*Edit…..Two weeks on from this post and I’m feeling well and more focused than ever to use my “holiday” as an opportunity to heal. Not only to recover from the effects and damage undoubtedly caused by the chemotherapy and not only in an effort to deplete my body of cancer cells currently invading it, but to heal emotionally, from past traumas and the stress a cancer diagnosis has on you.

I see myself stronger, both physically and mentally. I see myself well.  

I can now, finally, look forward to making plans (once Covid restrictions are lifted)

……now, would somebody please pass me the sun cream?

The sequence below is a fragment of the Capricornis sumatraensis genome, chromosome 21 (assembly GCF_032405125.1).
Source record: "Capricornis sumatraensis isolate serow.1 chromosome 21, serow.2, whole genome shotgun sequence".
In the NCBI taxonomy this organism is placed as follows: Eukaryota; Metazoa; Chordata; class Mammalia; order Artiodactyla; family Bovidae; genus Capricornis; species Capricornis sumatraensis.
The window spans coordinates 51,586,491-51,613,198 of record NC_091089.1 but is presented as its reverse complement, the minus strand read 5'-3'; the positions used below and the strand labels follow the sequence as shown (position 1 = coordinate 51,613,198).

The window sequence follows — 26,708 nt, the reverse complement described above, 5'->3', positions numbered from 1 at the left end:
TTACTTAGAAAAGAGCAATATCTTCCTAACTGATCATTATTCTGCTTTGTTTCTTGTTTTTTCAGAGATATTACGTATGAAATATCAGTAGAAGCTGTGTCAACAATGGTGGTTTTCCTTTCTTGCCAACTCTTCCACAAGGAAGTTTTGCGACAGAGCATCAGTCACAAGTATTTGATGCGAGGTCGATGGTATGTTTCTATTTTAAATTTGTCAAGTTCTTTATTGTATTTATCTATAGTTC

I would love to hear your experiences during a break from treatment.

Are you or someone you know on a break from treatment?

What impact did your treatment break have on you?

Cancer, Chemo & Covid

Ten months after the country entering the first lockdown, it’s likely that many of us will have now been affected one way or another.

For anyone who has sadly lost family members or anyone else close to you from Covid, I am so deeply sorry for your loss. For those of you who have been affected financially, whether that is through losing employment or having to shut down a hard worked for business, I pray for you that things will improve…..and they will!